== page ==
What distinguishes an employee from an independent contractor is very context-driven and can vary widely depending on whether the purpose is to determine liability under Worker’s Compensation, discrimination, wage and hour, immigration, intellectual property, or local, state and/or federal tax laws. Generally speaking, under California law, persons are presumed to be employees so that Worker’s Compensation benefits, the right to a workplace free from discrimination and minimum wages are guaranteed, and so employers can be relied upon to properly withhold and pay income, social security, Medicare and unemployment taxes.
Employers, or any other principal seeking to avoid liability, have the burden of proving that persons whose services have been retained are independent contractors rather than employees. Depending on the context, the factors examined to determine independent contractor status can be numerous but they tend to center around the level of control exercised over the means by which the work was accomplished, the amount and kind of training the principal offered the worker, the length and type of relationship between the parties, the skills required to perform the services, and whether the particular tasks performed are typical to the business operations of the principal. For purposes of determining your right to items like minimum wage, overtime pay and meal/rest break entitlement, California’s Supreme Court announced in 2018 a three-part test that provides a tough standard for companies intending to avoid an “employment” relationship. Since the answer to whether a worker is an employee or independent contractor can vary significantly by context, you should contact us to discuss how these rules might affect you.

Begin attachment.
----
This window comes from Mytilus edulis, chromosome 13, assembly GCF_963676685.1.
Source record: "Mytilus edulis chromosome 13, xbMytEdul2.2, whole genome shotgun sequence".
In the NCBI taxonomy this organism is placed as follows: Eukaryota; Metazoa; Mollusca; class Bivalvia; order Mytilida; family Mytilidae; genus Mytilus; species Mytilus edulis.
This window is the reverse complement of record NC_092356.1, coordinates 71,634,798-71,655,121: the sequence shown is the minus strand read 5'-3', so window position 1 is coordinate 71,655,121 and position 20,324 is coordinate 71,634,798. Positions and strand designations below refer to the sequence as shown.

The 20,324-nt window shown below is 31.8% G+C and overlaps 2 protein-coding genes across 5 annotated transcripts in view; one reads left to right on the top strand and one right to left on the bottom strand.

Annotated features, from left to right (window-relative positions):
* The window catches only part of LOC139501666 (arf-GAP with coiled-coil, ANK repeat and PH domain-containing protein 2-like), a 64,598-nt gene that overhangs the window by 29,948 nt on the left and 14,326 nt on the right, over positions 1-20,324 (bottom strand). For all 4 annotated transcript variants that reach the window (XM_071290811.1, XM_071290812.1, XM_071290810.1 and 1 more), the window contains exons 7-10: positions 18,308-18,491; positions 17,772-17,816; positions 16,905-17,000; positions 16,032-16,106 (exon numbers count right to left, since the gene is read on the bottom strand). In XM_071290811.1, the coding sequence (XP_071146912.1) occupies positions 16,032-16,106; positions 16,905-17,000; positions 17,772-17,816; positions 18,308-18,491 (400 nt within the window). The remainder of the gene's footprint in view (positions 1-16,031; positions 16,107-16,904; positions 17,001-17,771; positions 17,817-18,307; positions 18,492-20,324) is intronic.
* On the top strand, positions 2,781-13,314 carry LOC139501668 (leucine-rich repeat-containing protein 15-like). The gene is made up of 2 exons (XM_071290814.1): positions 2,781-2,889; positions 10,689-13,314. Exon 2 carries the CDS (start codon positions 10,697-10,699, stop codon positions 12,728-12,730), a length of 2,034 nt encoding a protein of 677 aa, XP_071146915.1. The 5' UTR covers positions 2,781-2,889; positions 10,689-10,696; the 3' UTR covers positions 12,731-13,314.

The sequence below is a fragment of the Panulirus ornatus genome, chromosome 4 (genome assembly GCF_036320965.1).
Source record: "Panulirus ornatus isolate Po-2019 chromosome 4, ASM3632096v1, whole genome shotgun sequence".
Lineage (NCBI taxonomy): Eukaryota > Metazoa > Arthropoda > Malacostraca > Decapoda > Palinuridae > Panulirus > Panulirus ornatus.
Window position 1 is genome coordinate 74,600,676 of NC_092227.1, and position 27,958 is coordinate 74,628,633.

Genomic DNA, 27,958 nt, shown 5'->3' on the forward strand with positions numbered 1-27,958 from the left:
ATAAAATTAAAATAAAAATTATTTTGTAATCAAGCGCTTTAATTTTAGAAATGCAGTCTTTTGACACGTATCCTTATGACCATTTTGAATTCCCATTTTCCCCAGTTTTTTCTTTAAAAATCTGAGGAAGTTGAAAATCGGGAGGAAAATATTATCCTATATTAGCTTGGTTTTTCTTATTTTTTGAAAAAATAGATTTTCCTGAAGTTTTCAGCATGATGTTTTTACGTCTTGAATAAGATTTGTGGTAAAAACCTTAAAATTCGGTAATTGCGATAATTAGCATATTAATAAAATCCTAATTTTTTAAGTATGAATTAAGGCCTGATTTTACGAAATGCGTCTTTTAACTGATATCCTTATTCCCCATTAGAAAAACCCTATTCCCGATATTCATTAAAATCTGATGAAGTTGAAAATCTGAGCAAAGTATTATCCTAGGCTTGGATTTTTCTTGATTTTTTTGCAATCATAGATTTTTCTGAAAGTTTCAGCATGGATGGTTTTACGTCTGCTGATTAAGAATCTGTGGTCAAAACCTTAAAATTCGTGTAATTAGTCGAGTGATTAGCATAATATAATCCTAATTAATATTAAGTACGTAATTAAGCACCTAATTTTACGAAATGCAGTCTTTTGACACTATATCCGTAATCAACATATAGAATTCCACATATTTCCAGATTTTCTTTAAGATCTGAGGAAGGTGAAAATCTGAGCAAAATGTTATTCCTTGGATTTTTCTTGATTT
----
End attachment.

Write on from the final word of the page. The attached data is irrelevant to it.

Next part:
This information is for illustrative and educational purposes only. It should not be construed as legal advice, the establishment of an attorney-client relationship, or as indicative of a particular outcome regarding any legal issue you might have.